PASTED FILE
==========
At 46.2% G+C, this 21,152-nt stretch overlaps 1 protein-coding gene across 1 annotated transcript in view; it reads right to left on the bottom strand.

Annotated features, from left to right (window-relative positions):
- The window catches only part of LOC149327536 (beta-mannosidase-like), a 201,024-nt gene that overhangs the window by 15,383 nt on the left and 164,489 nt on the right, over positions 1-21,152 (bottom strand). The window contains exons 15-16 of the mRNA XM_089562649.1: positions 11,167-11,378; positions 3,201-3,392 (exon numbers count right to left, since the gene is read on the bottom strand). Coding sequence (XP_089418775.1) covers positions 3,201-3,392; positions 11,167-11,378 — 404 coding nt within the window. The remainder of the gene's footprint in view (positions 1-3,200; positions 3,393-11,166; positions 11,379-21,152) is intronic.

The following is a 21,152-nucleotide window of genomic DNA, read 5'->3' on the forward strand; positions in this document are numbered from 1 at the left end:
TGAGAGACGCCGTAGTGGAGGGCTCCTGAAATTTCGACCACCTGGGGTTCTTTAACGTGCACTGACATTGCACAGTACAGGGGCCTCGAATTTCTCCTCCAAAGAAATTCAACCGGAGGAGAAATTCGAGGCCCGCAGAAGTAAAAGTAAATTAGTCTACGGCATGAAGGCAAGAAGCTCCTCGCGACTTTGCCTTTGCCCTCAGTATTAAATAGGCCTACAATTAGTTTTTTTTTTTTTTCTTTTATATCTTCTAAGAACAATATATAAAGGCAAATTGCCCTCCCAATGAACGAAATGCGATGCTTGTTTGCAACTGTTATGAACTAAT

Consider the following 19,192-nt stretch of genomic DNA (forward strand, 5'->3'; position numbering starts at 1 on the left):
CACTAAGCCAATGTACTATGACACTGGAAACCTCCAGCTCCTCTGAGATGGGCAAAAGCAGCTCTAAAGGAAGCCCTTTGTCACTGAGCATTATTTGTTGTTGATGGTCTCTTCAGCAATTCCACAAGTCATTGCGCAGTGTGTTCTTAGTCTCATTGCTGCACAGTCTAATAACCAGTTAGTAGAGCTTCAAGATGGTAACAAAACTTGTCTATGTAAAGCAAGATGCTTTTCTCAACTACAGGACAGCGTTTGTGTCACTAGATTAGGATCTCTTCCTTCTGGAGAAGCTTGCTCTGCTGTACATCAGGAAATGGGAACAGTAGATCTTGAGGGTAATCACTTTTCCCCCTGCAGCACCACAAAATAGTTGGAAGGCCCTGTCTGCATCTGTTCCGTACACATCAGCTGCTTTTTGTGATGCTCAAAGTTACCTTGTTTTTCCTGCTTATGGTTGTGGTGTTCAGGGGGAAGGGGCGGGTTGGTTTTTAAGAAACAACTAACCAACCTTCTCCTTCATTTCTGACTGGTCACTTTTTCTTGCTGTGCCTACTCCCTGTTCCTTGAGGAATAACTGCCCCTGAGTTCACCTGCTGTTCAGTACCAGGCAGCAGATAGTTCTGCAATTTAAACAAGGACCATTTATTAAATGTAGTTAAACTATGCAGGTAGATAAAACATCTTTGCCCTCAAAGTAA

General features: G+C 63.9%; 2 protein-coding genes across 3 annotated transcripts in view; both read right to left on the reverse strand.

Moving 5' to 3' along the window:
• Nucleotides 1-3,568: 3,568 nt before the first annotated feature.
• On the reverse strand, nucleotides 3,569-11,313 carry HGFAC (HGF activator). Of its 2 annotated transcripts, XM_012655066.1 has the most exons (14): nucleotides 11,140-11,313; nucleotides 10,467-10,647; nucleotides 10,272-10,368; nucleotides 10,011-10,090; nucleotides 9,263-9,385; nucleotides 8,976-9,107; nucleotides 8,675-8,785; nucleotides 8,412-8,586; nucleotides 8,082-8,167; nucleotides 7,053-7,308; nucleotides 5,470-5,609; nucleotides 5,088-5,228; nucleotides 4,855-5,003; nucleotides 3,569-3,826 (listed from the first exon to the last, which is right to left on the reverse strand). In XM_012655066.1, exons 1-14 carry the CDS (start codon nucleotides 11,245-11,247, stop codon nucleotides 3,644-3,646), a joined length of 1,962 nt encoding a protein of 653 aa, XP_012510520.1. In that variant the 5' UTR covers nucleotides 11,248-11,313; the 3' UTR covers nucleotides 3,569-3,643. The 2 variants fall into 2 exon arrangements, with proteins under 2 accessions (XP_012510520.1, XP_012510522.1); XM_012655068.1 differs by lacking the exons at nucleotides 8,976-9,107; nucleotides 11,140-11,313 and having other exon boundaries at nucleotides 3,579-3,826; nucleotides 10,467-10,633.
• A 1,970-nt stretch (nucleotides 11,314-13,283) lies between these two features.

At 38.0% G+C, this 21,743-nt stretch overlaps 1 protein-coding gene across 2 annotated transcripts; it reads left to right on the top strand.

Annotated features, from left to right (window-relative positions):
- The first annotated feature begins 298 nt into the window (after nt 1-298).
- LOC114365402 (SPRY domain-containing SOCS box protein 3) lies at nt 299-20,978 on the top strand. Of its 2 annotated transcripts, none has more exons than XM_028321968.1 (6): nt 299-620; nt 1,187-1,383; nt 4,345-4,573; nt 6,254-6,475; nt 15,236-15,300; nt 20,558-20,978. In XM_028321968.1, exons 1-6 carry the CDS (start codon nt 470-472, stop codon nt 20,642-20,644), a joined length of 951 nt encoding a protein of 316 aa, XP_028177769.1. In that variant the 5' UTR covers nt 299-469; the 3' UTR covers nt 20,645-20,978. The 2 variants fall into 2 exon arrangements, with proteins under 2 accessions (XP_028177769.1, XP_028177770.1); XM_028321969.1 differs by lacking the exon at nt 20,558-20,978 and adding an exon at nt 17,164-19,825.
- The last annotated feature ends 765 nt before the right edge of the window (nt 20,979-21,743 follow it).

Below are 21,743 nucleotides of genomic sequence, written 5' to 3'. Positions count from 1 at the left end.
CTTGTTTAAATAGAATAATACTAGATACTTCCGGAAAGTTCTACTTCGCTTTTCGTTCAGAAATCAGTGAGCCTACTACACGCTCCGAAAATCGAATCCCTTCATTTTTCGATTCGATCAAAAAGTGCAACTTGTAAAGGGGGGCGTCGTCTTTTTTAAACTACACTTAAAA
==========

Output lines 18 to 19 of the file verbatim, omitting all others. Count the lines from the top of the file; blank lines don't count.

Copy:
Below are 21,743 nucleotides of genomic sequence, written 5' to 3'. Positions count from 1 at the left end.
CTTGTTTAAATAGAATAATACTAGATACTTCCGGAAAGTTCTACTTCGCTTTTCGTTCAGAAATCAGTGAGCCTACTACACGCTCCGAAAATCGAATCCCTTCATTTTTCGATTCGATCAAAAAGTGCAACTTGTAAAGGGGGGCGTCGTCTTTTTTAAACTACACTTAAAA